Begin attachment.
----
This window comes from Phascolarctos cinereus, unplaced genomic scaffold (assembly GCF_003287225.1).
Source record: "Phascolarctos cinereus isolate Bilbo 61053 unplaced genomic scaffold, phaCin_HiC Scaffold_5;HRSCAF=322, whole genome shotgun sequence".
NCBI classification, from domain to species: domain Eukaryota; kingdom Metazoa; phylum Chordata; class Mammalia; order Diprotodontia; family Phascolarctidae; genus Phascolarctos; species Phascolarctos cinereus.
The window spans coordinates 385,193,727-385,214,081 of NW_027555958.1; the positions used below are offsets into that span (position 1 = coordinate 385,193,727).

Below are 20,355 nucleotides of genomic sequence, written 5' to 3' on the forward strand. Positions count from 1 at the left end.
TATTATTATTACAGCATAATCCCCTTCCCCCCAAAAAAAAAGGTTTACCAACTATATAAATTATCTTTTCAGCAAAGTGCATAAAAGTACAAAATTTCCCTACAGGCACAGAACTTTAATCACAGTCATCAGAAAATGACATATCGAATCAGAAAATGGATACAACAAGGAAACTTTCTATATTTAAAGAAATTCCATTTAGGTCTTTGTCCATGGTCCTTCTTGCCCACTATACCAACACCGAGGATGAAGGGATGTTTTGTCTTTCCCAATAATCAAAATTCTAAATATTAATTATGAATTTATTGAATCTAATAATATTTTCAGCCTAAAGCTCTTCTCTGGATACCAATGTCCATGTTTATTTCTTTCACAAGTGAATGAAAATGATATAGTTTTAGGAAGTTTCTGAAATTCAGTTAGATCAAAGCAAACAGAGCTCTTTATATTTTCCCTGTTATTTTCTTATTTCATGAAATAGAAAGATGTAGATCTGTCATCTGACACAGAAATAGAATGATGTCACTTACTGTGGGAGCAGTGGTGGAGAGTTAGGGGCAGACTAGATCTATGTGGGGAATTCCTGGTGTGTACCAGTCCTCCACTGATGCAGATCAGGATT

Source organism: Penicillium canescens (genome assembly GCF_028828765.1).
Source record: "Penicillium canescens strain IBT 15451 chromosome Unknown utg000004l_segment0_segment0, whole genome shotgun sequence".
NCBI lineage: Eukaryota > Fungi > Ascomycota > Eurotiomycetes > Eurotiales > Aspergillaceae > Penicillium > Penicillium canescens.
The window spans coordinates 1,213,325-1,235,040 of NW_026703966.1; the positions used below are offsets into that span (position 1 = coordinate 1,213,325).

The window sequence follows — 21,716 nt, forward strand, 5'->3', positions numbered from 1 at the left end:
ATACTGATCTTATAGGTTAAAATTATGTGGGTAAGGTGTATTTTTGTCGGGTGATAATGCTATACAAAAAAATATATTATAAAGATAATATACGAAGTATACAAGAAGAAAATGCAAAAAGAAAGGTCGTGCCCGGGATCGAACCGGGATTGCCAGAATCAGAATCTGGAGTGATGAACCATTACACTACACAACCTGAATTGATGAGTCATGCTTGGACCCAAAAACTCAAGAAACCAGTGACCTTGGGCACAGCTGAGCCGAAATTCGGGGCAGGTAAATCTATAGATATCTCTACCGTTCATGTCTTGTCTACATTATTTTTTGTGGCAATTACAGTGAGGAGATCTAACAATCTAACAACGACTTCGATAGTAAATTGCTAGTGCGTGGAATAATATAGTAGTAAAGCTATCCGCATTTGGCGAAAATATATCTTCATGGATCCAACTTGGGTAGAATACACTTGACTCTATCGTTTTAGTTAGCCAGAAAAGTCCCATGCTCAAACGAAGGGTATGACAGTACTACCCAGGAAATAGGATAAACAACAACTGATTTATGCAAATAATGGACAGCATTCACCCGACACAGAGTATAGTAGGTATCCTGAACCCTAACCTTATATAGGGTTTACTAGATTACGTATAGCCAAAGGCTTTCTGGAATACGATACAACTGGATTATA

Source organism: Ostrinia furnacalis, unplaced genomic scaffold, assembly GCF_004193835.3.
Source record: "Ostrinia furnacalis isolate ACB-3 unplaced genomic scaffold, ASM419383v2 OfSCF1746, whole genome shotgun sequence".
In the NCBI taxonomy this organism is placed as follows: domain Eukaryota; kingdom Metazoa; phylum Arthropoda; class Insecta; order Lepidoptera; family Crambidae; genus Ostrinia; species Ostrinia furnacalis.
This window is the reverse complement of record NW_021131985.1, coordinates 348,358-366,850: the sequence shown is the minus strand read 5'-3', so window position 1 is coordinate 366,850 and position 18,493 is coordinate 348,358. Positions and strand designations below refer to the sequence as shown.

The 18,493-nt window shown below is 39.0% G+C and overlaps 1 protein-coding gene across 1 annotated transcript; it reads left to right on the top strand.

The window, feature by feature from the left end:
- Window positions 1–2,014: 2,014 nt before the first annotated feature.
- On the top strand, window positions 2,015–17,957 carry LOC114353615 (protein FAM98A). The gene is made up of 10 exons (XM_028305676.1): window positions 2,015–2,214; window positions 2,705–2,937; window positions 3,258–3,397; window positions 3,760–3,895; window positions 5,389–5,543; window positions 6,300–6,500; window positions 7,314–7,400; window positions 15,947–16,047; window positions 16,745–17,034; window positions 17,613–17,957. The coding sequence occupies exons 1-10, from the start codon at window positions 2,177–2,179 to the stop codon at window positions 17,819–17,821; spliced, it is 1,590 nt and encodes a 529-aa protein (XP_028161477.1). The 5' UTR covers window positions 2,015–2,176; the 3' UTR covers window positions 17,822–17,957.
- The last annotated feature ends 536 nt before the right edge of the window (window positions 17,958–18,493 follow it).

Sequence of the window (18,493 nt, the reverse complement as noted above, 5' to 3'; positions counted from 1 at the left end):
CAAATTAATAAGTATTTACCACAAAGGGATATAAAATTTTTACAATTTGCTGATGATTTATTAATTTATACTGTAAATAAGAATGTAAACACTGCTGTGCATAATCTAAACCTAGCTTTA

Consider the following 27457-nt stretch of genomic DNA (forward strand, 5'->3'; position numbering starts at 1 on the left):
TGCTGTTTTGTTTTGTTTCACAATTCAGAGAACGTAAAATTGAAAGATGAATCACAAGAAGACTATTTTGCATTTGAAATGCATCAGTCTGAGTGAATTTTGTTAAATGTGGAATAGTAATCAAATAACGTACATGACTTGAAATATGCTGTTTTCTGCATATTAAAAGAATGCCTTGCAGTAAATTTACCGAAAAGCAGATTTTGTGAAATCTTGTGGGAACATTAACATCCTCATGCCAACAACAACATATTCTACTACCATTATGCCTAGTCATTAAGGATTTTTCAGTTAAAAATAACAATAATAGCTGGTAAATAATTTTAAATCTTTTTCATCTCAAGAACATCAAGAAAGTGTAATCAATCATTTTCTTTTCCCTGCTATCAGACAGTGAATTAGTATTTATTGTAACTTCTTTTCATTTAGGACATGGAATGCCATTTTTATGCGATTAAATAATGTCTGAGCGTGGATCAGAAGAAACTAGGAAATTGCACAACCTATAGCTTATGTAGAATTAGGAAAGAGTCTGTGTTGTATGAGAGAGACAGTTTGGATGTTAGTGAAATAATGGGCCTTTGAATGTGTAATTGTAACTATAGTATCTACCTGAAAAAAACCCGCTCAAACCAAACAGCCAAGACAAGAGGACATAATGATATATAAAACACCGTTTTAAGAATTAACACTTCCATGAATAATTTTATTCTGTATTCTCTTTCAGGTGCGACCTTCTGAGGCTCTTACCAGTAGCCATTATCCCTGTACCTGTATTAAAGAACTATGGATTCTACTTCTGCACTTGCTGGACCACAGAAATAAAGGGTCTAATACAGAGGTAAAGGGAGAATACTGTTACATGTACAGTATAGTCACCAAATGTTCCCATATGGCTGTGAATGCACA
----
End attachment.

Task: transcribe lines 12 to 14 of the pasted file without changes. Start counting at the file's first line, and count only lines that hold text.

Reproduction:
ATACTGATCTTATAGGTTAAAATTATGTGGGTAAGGTGTATTTTTGTCGGGTGATAATGCTATACAAAAAAATATATTATAAAGATAATATACGAAGTATACAAGAAGAAAATGCAAAAAGAAAGGTCGTGCCCGGGATCGAACCGGGATTGCCAGAATCAGAATCTGGAGTGATGAACCATTACACTACACAACCTGAATTGATGAGTCATGCTTGGACCCAAAAACTCAAGAAACCAGTGACCTTGGGCACAGCTGAGCCGAAATTCGGGGCAGGTAAATCTATAGATATCTCTACCGTTCATGTCTTGTCTACATTATTTTTTGTGGCAATTACAGTGAGGAGATCTAACAATCTAACAACGACTTCGATAGTAAATTGCTAGTGCGTGGAATAATATAGTAGTAAAGCTATCCGCATTTGGCGAAAATATATCTTCATGGATCCAACTTGGGTAGAATACACTTGACTCTATCGTTTTAGTTAGCCAGAAAAGTCCCATGCTCAAACGAAGGGTATGACAGTACTACCCAGGAAATAGGATAAACAACAACTGATTTATGCAAATAATGGACAGCATTCACCCGACACAGAGTATAGTAGGTATCCTGAACCCTAACCTTATATAGGGTTTACTAGATTACGTATAGCCAAAGGCTTTCTGGAATACGATACAACTGGATTATA

Source organism: Ostrinia furnacalis, unplaced genomic scaffold, assembly GCF_004193835.3.
Source record: "Ostrinia furnacalis isolate ACB-3 unplaced genomic scaffold, ASM419383v2 OfSCF1746, whole genome shotgun sequence".